The MPS label out of Bavaria has a legendary status among specialist European jazz record companies and one that is very much deserved. It is simply the case that the quality of the studio recordings was equally matched by the outstanding visual content of the vinyl packaging and some of the greatest of all American and European musicians and beyond have graced this label. A brand new comprehensive re-issue programme is thankfully now underway and, as part of this series, comes a wonderful slice of progressive big band jazz that has been championed by DJ’s in the know including Gilles Peterson. The funk-inflected, ‘Whiplash’ with frenetic trumpet playing from the leader, has become a real radio favourite (with an intro that sounds similar to Edwin Starr’s, ‘War’) and serves to showcase the album as a whole. In fact, this is not necessarily even the strongest track on the album, with another contender in the lavishly layered piece, ‘Sladka’, composed by pianist Milcho Leviev, and featuring a string quartet, which is a stunning number. Trumpeter, arranger and band leader Don Ellis is famed for his unusual time signatures and exploration of world roots beats, and here he develops on from his 1966 Monterey Jazz Festival performance that catapulted him to international prominence. The sheer diversity of approaches is exemplified on the piece, ‘The devil made me write this piece’, which includes a lengthy Brazilian samba passage, clarinet and strings, and a large horn ensemble, all operating in tandem, and in harmony with one another. The heavyweight percussion is especially impressive.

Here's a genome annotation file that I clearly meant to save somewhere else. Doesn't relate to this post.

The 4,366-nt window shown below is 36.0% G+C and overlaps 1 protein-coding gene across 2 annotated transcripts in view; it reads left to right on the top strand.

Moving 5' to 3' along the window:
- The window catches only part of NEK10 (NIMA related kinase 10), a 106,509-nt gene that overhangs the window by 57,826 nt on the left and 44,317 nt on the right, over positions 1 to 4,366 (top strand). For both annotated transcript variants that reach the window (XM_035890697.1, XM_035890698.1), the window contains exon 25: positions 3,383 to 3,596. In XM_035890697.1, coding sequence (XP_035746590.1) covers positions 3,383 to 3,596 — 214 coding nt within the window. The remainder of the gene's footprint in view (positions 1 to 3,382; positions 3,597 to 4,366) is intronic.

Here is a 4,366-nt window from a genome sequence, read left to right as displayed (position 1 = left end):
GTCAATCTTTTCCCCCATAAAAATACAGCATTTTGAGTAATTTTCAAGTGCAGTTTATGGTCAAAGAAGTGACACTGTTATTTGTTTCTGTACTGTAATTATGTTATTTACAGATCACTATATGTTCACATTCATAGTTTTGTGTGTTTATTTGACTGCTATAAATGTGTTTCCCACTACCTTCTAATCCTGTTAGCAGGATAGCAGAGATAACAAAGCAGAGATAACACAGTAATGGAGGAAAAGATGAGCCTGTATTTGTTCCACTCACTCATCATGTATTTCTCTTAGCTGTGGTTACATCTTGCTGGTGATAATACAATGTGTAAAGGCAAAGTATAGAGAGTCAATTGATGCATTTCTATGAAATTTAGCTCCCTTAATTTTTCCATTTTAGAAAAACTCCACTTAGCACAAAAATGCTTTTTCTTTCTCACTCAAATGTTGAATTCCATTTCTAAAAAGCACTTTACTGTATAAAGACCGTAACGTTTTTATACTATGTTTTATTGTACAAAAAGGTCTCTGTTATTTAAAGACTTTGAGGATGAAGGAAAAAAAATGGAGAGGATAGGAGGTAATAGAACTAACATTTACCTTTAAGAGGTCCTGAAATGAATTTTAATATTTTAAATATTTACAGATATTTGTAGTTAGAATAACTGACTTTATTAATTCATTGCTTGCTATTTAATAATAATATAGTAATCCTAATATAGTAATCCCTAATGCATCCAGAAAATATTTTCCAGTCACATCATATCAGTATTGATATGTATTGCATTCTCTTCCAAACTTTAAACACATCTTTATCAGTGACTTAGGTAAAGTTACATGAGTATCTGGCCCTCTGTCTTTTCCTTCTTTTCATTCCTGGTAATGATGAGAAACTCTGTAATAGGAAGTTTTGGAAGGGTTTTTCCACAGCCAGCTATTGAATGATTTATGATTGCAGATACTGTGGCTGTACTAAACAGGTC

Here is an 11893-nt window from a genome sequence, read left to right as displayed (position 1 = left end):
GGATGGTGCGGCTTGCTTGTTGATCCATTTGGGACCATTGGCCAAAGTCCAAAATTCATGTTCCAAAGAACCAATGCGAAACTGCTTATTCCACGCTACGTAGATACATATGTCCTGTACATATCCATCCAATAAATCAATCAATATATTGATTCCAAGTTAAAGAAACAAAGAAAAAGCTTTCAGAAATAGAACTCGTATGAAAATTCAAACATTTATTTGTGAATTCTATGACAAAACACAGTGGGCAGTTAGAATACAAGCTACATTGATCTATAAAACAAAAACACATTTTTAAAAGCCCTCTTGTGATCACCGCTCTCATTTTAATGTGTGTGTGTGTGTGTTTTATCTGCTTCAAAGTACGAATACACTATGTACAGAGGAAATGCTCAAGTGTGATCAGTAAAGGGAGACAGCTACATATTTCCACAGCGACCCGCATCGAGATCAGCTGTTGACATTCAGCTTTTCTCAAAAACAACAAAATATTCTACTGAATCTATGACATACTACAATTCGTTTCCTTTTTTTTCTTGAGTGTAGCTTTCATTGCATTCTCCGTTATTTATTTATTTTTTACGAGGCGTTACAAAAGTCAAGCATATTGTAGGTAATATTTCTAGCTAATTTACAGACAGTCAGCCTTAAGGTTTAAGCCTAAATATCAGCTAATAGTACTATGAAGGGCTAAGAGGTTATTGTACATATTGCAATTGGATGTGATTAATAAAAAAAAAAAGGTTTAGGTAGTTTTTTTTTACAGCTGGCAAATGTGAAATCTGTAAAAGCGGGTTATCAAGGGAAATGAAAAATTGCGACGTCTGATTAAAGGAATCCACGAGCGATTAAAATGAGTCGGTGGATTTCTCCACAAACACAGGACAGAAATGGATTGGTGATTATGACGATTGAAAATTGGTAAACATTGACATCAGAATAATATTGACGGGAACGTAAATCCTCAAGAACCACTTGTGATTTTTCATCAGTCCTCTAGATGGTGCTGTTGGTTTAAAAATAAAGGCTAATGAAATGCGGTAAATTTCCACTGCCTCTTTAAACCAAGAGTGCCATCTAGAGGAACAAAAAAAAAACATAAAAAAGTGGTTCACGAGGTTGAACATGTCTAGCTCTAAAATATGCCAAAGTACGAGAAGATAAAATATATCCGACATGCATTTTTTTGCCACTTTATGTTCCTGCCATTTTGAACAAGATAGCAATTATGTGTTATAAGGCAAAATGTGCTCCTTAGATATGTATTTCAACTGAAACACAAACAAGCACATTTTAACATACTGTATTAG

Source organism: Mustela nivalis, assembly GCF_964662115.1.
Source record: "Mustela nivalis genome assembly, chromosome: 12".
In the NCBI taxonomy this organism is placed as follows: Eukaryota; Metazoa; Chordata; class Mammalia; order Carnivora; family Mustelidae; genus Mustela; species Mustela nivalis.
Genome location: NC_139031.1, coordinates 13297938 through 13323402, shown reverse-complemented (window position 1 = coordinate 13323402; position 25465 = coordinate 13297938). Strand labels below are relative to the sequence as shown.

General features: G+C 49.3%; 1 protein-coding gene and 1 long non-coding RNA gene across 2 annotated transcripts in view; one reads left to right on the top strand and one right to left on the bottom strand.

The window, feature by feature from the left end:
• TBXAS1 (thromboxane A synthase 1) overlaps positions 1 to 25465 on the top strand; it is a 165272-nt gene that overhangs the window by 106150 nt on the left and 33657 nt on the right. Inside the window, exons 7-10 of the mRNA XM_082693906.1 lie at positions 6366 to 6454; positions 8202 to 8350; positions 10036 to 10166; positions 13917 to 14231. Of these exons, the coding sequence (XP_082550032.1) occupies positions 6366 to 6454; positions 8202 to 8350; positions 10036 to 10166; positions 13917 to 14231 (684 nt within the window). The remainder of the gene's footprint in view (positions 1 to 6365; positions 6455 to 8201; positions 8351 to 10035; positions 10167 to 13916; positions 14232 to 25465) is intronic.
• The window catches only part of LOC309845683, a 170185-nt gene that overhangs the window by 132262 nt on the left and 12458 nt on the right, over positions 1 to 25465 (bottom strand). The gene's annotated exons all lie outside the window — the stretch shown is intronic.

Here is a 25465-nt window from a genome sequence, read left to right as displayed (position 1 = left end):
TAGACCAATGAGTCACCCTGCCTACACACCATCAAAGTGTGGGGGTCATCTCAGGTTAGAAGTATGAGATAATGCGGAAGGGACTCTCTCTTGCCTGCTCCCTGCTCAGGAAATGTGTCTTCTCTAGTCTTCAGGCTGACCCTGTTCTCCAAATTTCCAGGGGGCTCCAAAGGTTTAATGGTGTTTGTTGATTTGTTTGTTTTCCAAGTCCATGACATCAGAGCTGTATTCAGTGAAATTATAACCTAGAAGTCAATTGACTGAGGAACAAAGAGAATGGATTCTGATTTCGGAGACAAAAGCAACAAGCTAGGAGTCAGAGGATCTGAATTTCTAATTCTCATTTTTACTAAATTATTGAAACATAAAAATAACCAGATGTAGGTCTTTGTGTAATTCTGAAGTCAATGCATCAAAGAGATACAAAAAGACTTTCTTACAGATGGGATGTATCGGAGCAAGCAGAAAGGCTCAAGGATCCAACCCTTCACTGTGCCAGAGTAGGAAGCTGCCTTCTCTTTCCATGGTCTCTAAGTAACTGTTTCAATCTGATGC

Indian ragas, Balkan metric and Latin flavours are all to be heard with call and response horns and guitar, funky bass lines and drums, and this is a musical project that demands repeated listening where all manner of things are happening just beneath the surface. Exemplary gatefold sleeve with an iconic cover photo and the original sleeve notes are supplemented by new bi-lingual notes in English and German that rightly place the recording in a wider historical context. Available on CD only, this is a terrific example of how the MPS label not only moved with the times, but dictated major shifts in the jazz stratosphere. Other re-issues will be forthcoming in these columns.